Barry Middleton, all of 34 with 400 plus internationals to his credit, buzzed in a reverse hit that just missed the post. In the later quarters, Middleton was an example of what sport calls ‘experience.’ A few minutes later, a ball hit Kothajit and England had their 1st PC. The Indian defence dealt with it but couldn’t avoid a 2nd one. Ward was on target to give England a 1-0 lead; his 8th goal of the tournament; four field and four PCs.

India did build in the 2nd Quarter. The Indian captain Manpreet Singh, lone ranger in the midfield, built, relayed, defended and even crossed into the England striking circle to take a few shots. The other components of the midfield – Vivek, Chinglensana were missing. Ball rotations set up a few sharp chances. But the English defenders crouched low and brought their sticks down swiftly. Lalit Upadhyay had a good opportunity, slightly to the right, inside the striking circle but the shot was weak.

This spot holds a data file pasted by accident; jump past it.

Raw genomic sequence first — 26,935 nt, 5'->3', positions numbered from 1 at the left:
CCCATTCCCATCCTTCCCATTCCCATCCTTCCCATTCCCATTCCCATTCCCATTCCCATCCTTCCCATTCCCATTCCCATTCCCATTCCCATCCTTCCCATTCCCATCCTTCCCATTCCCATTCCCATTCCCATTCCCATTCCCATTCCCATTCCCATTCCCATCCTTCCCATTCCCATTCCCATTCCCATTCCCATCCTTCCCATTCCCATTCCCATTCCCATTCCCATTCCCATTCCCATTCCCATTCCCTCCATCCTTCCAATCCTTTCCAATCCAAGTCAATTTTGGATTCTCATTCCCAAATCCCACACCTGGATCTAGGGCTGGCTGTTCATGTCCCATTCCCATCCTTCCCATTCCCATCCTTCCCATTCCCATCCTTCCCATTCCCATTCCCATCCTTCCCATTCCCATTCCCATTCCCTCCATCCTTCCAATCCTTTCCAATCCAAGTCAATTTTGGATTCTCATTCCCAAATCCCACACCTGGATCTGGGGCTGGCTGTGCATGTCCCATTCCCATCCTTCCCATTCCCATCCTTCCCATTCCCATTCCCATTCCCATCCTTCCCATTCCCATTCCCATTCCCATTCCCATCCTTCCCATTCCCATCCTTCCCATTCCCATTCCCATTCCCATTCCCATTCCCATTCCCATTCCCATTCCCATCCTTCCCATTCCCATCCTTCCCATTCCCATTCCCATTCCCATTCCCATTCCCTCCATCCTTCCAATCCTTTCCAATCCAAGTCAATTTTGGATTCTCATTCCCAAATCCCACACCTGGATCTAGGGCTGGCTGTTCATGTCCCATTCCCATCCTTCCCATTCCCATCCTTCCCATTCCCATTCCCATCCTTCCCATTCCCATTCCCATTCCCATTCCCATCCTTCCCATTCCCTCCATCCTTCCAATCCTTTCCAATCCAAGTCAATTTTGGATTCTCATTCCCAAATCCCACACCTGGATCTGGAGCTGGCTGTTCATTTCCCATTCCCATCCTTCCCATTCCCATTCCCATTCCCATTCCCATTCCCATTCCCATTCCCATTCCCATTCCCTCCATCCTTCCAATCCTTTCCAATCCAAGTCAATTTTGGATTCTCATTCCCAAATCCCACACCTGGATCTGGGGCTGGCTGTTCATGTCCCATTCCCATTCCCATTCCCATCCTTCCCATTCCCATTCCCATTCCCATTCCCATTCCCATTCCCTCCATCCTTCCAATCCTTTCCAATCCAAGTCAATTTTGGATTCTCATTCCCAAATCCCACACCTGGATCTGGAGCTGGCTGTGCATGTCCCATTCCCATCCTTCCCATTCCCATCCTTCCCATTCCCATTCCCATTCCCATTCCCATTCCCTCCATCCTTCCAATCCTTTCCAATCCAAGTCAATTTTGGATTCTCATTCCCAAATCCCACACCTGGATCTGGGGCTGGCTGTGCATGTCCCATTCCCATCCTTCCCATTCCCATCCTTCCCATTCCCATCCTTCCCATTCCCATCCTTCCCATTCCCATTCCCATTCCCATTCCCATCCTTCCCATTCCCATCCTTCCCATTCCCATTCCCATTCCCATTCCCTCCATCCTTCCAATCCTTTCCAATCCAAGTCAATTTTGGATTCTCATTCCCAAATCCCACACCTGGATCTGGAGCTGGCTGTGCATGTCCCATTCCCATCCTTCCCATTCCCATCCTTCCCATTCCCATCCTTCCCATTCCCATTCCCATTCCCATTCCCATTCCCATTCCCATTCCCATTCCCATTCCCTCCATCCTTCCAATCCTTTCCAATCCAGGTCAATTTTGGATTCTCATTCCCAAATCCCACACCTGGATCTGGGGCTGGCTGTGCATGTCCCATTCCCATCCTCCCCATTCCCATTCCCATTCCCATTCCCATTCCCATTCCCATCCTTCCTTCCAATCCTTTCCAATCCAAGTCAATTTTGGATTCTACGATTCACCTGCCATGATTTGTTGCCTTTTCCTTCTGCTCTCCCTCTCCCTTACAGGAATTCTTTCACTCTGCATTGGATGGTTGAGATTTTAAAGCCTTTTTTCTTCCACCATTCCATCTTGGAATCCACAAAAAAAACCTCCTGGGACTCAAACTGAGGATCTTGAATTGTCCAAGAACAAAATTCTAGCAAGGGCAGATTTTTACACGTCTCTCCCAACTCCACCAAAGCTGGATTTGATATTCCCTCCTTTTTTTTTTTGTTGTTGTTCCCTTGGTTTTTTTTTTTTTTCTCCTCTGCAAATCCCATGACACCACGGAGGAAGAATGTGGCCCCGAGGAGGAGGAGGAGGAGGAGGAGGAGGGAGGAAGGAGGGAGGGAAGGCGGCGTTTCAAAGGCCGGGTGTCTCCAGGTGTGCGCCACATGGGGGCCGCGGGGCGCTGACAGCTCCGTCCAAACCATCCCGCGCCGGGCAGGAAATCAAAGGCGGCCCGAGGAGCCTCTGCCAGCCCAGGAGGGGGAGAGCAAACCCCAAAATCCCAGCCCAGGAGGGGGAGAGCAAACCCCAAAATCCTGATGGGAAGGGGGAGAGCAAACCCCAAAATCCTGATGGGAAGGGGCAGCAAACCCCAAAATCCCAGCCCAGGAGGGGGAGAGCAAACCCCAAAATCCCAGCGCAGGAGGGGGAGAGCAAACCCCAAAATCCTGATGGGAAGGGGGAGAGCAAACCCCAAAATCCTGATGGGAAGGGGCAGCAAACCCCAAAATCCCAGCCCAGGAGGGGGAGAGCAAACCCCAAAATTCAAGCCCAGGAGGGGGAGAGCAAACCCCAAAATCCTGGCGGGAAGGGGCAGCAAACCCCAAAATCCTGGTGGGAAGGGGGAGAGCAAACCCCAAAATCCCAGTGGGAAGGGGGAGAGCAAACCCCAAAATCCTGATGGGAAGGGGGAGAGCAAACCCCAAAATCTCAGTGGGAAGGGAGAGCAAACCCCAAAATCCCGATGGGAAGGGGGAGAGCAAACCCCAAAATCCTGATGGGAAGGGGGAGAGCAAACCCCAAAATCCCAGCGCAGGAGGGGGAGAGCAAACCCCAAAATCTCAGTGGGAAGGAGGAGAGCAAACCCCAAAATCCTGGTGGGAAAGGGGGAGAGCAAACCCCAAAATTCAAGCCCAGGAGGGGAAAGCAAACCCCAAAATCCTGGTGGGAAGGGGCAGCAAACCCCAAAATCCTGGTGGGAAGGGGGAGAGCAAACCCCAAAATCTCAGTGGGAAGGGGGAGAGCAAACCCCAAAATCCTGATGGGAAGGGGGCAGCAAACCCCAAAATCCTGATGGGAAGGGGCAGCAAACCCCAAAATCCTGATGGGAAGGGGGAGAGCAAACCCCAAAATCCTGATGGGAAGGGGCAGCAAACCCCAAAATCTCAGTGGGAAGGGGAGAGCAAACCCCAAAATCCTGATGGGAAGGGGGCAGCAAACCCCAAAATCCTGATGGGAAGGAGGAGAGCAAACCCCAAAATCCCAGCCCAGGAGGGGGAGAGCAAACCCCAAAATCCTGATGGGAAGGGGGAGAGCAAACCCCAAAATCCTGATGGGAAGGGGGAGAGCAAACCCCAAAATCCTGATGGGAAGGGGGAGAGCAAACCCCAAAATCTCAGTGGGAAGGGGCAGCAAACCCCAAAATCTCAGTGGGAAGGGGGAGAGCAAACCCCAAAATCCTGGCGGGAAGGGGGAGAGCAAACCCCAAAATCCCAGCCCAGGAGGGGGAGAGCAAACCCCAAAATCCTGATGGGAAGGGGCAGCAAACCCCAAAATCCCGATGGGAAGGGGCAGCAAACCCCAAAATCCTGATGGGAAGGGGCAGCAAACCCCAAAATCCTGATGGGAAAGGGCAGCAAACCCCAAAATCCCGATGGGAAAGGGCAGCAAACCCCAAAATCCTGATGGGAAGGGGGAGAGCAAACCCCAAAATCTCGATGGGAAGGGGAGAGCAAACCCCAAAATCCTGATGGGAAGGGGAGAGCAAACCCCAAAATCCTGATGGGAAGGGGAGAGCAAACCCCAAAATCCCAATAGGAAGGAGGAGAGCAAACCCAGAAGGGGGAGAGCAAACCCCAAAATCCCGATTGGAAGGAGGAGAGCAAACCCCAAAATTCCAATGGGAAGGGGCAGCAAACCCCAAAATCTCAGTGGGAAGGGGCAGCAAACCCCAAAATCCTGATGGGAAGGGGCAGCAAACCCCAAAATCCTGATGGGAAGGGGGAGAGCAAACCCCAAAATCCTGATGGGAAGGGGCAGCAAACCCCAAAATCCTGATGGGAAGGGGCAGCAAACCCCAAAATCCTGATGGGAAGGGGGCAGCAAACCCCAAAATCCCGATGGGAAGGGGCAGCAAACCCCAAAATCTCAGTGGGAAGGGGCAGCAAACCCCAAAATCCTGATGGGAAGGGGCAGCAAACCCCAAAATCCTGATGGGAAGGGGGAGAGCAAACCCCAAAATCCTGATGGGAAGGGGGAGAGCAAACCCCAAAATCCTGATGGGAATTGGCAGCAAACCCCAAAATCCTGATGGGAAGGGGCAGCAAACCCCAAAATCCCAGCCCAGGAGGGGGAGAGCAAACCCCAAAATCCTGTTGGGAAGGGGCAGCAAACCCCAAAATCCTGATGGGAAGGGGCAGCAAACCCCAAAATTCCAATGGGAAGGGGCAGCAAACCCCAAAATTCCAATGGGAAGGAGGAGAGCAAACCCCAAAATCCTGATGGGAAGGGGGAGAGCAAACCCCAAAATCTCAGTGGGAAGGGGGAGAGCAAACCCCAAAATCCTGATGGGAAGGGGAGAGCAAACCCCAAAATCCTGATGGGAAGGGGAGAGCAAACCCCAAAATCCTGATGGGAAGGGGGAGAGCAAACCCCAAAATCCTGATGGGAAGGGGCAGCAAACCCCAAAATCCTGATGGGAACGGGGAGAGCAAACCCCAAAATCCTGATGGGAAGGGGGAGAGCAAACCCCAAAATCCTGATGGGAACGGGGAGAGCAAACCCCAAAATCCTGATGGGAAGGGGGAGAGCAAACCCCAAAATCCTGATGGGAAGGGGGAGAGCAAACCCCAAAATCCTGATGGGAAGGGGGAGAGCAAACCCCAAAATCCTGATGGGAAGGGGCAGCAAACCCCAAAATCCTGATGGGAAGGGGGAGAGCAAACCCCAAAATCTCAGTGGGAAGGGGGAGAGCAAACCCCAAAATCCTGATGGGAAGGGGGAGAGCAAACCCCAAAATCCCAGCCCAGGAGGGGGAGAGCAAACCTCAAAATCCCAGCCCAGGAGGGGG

India had their 1st PC in the 26th minute. And they thought differently. Rohidas set it up and just when it looked like he was going for the flick, he back-flipped it to Varun Kumar who shot it into the yards of space created between the goalkeeper and defenders. At 1-1, the match was in India's grasps. Momentum had shifted to India who then decided to change the pattern and brought in Sunil on the left flank. Promptly, he sent a through pass to Manpreet right in the middle of the circle but the Indian captain’s push was saved by goalkeeper George Pinner.

At the start of the 3rd quarter, Lalit zipped in a cross but Mandeep couldn’t deflect it in. A minute later, Gurjant shot in from the right flank and both Mandeep and Lalit were late reaching the ball. England pushed on, breaking India in the midfield and earned their 4th PC. Sam Ward’s flick was saved by Sreejesh. On the counter, Akashdeep was deep inside the English circle but the shot screamed away on top of the cross-piece. England had their 5th PC in the 42nd minute. Rohidas sprinting away towards Ward got the ball flush on the stick but the deflection fell in front of Ward again and before any Indian defender could react, Ward had reverse hit it past Sreejesh.